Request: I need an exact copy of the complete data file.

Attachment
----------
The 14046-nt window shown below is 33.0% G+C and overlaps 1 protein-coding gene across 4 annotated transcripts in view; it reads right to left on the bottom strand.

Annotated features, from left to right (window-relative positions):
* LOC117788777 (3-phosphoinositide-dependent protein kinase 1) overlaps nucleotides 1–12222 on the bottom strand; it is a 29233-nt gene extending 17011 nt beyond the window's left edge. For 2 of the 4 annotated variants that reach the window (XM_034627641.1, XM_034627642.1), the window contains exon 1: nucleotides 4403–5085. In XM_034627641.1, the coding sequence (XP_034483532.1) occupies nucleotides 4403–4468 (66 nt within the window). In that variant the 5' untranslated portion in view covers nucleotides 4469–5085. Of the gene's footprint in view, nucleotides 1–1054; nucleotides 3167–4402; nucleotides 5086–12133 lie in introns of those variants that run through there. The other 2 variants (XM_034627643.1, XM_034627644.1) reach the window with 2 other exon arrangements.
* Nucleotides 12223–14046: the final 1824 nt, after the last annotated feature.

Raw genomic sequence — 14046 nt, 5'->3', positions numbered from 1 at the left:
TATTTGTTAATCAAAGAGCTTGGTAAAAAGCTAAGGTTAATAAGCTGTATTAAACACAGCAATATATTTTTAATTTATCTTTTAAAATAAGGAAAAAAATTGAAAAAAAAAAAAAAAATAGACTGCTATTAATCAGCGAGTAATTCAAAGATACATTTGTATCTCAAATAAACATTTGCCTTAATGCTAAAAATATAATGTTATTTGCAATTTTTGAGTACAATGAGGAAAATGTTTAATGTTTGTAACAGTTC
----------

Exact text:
The 14046-nt window shown below is 33.0% G+C and overlaps 1 protein-coding gene across 4 annotated transcripts in view; it reads right to left on the bottom strand.

Annotated features, from left to right (window-relative positions):
* LOC117788777 (3-phosphoinositide-dependent protein kinase 1) overlaps nucleotides 1–12222 on the bottom strand; it is a 29233-nt gene extending 17011 nt beyond the window's left edge. For 2 of the 4 annotated variants that reach the window (XM_034627641.1, XM_034627642.1), the window contains exon 1: nucleotides 4403–5085. In XM_034627641.1, the coding sequence (XP_034483532.1) occupies nucleotides 4403–4468 (66 nt within the window). In that variant the 5' untranslated portion in view covers nucleotides 4469–5085. Of the gene's footprint in view, nucleotides 1–1054; nucleotides 3167–4402; nucleotides 5086–12133 lie in introns of those variants that run through there. The other 2 variants (XM_034627643.1, XM_034627644.1) reach the window with 2 other exon arrangements.
* Nucleotides 12223–14046: the final 1824 nt, after the last annotated feature.

Raw genomic sequence — 14046 nt, 5'->3', positions numbered from 1 at the left:
TATTTGTTAATCAAAGAGCTTGGTAAAAAGCTAAGGTTAATAAGCTGTATTAAACACAGCAATATATTTTTAATTTATCTTTTAAAATAAGGAAAAAAATTGAAAAAAAAAAAAAAAATAGACTGCTATTAATCAGCGAGTAATTCAAAGATACATTTGTATCTCAAATAAACATTTGCCTTAATGCTAAAAATATAATGTTATTTGCAATTTTTGAGTACAATGAGGAAAATGTTTAATGTTTGTAACAGTTC